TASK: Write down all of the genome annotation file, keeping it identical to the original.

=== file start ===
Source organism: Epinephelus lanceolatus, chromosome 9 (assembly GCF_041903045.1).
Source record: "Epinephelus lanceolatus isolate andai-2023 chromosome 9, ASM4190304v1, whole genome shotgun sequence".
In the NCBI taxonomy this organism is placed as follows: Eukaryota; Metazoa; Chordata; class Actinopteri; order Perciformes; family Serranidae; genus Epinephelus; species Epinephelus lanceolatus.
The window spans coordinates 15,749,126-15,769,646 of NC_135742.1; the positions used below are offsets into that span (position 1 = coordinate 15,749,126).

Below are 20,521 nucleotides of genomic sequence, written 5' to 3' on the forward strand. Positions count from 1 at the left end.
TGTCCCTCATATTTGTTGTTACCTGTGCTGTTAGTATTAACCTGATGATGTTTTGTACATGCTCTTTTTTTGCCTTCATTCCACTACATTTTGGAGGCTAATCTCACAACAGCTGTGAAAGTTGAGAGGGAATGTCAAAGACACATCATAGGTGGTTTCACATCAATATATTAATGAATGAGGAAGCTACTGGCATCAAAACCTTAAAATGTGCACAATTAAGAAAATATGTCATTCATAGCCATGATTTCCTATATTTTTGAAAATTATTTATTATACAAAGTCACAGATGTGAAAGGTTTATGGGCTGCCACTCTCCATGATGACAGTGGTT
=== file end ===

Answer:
Source organism: Epinephelus lanceolatus, chromosome 9 (assembly GCF_041903045.1).
Source record: "Epinephelus lanceolatus isolate andai-2023 chromosome 9, ASM4190304v1, whole genome shotgun sequence".
In the NCBI taxonomy this organism is placed as follows: Eukaryota; Metazoa; Chordata; class Actinopteri; order Perciformes; family Serranidae; genus Epinephelus; species Epinephelus lanceolatus.
The window spans coordinates 15,749,126-15,769,646 of NC_135742.1; the positions used below are offsets into that span (position 1 = coordinate 15,749,126).

Below are 20,521 nucleotides of genomic sequence, written 5' to 3' on the forward strand. Positions count from 1 at the left end.
TGTCCCTCATATTTGTTGTTACCTGTGCTGTTAGTATTAACCTGATGATGTTTTGTACATGCTCTTTTTTTGCCTTCATTCCACTACATTTTGGAGGCTAATCTCACAACAGCTGTGAAAGTTGAGAGGGAATGTCAAAGACACATCATAGGTGGTTTCACATCAATATATTAATGAATGAGGAAGCTACTGGCATCAAAACCTTAAAATGTGCACAATTAAGAAAATATGTCATTCATAGCCATGATTTCCTATATTTTTGAAAATTATTTATTATACAAAGTCACAGATGTGAAAGGTTTATGGGCTGCCACTCTCCATGATGACAGTGGTT